Biden Threatens to Withhold Weapons to Israel Over Rafah Invasion

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U.S. President Joe Biden said he would halt additional shipments of offensive weapons to Israel if the country launched a ground invasion of Rafah, decrying the potential loss of civilian life as “just wrong.”

“We’re going to continue to make sure Israel is secure in terms of Iron Dome and their ability to respond to attacks that came out of the Middle East recently,” Biden said in an interview Wednesday with CNN, referring to air-defense weaponry. “But it’s, it’s just wrong. We’re not going to—we’re not going to supply the weapons and artillery shells.”

The remarks came after the U.S. paused delivery of about 3,500 bombs to Israel—including 2,000-pound (900-kilogram) explosives that could cause massive damage in the densely packed southern Gaza city of Rafah—amid mounting frustration over Prime Minister Benjamin Netanyahu’s conduct of the war in Gaza. The move marked the Biden administration’s most serious signal of displeasure over the conduct of the ongoing war against Hamas.

“Civilians have been killed in Gaza as a consequence of those bombs and other ways in which they go after population centers,” Biden said.

Netanyahu hasn’t publicly responded but Israeli officials made clear their displeasure. Itamar Ben Gvir, the national security minister, used a heart emoji to describe what Hamas would think of Biden’s decision.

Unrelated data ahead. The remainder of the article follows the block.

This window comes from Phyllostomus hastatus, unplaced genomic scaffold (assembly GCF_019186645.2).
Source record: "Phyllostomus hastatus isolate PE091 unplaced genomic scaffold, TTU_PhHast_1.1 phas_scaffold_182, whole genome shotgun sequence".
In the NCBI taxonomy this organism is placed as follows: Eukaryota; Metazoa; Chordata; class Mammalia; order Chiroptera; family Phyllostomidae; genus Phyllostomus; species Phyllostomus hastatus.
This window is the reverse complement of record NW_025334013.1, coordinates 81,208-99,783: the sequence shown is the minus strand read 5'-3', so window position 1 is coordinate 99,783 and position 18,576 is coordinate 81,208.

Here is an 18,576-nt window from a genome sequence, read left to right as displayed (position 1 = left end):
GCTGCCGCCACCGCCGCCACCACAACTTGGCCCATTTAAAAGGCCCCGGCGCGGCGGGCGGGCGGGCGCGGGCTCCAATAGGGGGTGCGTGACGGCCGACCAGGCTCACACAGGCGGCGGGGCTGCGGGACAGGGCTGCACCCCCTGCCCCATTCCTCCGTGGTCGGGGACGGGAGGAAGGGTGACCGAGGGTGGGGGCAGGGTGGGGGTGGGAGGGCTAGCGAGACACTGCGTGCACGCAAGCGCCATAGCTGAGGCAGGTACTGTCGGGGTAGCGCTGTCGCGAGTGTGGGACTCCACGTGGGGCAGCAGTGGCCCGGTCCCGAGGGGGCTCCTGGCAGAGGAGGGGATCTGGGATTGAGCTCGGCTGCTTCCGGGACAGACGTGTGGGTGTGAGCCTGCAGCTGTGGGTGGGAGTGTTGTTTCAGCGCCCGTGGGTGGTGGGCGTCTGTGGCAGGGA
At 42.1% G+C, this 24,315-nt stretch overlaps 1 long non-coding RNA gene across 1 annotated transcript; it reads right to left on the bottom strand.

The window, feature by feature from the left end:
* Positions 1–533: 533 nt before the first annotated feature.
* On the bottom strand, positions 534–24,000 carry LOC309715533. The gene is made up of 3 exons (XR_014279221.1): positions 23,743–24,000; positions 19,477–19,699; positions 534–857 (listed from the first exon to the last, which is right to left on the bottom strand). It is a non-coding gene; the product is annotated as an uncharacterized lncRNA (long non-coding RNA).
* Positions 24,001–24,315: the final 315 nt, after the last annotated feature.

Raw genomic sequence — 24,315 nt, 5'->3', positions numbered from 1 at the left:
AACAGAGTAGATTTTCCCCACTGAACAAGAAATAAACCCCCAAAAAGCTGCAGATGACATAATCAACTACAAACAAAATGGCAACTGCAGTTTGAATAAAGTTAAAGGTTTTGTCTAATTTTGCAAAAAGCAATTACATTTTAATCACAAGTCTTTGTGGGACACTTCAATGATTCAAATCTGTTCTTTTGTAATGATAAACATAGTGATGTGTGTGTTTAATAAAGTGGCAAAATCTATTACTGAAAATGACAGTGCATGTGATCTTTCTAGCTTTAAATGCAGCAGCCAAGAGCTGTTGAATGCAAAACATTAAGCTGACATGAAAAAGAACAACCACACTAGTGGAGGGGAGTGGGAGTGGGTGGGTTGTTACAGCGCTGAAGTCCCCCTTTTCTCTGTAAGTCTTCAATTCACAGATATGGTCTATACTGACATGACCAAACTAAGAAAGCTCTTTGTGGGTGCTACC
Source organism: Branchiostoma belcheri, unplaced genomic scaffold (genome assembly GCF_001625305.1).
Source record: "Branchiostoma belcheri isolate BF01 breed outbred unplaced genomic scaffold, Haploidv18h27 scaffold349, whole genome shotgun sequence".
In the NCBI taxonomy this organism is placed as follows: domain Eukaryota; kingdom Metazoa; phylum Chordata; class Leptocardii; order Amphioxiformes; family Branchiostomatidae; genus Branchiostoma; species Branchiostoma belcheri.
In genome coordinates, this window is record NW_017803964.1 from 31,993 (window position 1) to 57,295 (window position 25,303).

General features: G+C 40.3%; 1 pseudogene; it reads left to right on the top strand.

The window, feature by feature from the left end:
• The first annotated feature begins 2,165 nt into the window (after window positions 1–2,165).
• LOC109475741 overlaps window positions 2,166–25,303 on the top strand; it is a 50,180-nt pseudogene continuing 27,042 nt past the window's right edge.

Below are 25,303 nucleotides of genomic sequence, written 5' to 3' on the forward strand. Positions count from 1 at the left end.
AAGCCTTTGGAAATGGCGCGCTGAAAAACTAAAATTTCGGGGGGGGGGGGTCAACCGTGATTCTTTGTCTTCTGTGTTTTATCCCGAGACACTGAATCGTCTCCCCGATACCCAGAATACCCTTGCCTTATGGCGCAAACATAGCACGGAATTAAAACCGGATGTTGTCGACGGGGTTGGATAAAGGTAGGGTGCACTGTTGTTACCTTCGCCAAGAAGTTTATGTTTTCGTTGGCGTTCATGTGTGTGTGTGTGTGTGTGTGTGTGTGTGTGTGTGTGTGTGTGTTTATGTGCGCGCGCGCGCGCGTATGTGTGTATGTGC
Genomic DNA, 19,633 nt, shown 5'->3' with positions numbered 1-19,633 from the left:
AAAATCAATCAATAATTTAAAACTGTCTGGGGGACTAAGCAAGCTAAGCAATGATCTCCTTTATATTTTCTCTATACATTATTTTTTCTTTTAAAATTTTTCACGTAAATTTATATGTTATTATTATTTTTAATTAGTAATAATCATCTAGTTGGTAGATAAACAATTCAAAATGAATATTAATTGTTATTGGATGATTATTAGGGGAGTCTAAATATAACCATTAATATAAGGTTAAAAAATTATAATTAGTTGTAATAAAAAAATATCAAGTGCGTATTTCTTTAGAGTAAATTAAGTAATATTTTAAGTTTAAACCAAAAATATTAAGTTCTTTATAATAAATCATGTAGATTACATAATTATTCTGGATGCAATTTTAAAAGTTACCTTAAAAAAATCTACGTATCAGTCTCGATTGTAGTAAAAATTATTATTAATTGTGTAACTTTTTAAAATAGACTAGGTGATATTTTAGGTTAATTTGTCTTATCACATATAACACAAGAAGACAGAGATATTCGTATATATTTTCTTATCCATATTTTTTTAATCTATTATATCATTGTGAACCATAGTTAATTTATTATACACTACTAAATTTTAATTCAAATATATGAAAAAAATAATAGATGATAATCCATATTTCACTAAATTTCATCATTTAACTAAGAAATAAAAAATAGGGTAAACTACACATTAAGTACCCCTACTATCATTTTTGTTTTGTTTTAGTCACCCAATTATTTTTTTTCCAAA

Finance Minister Bezalel Smotrich said Rafah must be attacked and “the sooner the better.”

“We simply have no choice as this war is an existential one and anything other than complete victory will put the existence of the Jewish state in danger,” he said.

Read More: The Coming Showdown Over Rafah

Earlier Wednesday, State Department spokesman Matthew Miller said the U.S. is reviewing “other potential weapon systems.” A congressional aide and an administration official, who asked not to be identified discussing private deliberations, said another pending arms sale has been under review for months—a potential $260 million sale between Boeing Co. and Israel for as many as 6,500 tail-kits to convert unguided bombs into GPS-guided Joint Direct Attack Munitions.

Yet even as tension mounts, Biden administration officials and former officials said the moves had a clearly defined goal: exert as much pressure as possible on Israel to scale back or abandon an invasion of Rafah while being careful not to make a total break with Netanyahu’s government.

The administration also wants to preserve space for negotiators who have convened in Cairo this week to keep striving for a cease-fire and hostage deal between Israel and Hamas. Officials in those talks include Central Intelligence Agency Director William Burns, who is trying to bring home a deal whose prospects have whipsawed between hopeful and grim.

Read More: Hamas Leader Says Israel Killing His Family Won’t Affect Ceasefire Negotiations

“The pause in arms shipments should not be read as a major break in the relationship,” said Mara Rudman, who held senior Middle East diplomatic roles in the Obama and Clinton administrations and is now a professor at the University of Virginia. “Consider it as an element in the mix at a key inflection point—maximizing efforts to reach a cease-fire that brings out hostages, brings in humanitarian relief and starts to build a pathway to greater sanity all around.”

It all comes at a critical juncture in the seven-month old conflict. Biden is facing domestic pressure for a solution with U.S. elections just six months away. At the same time, Israel has begun strikes in Rafah that could either pressure Hamas leaders into signing a cease-fire deal or scuttle the negotiations entirely.

Biden’s decision on the arms supplies marks one of the most significant moments of discord between Israel and its most important ally since Hamas’s Oct. 7 assault, which started the war. Hamas, designated a terrorist organization by the U.S., killed 1,200 people and abducted about 250 when its fighters stormed into southern Israel from Gaza.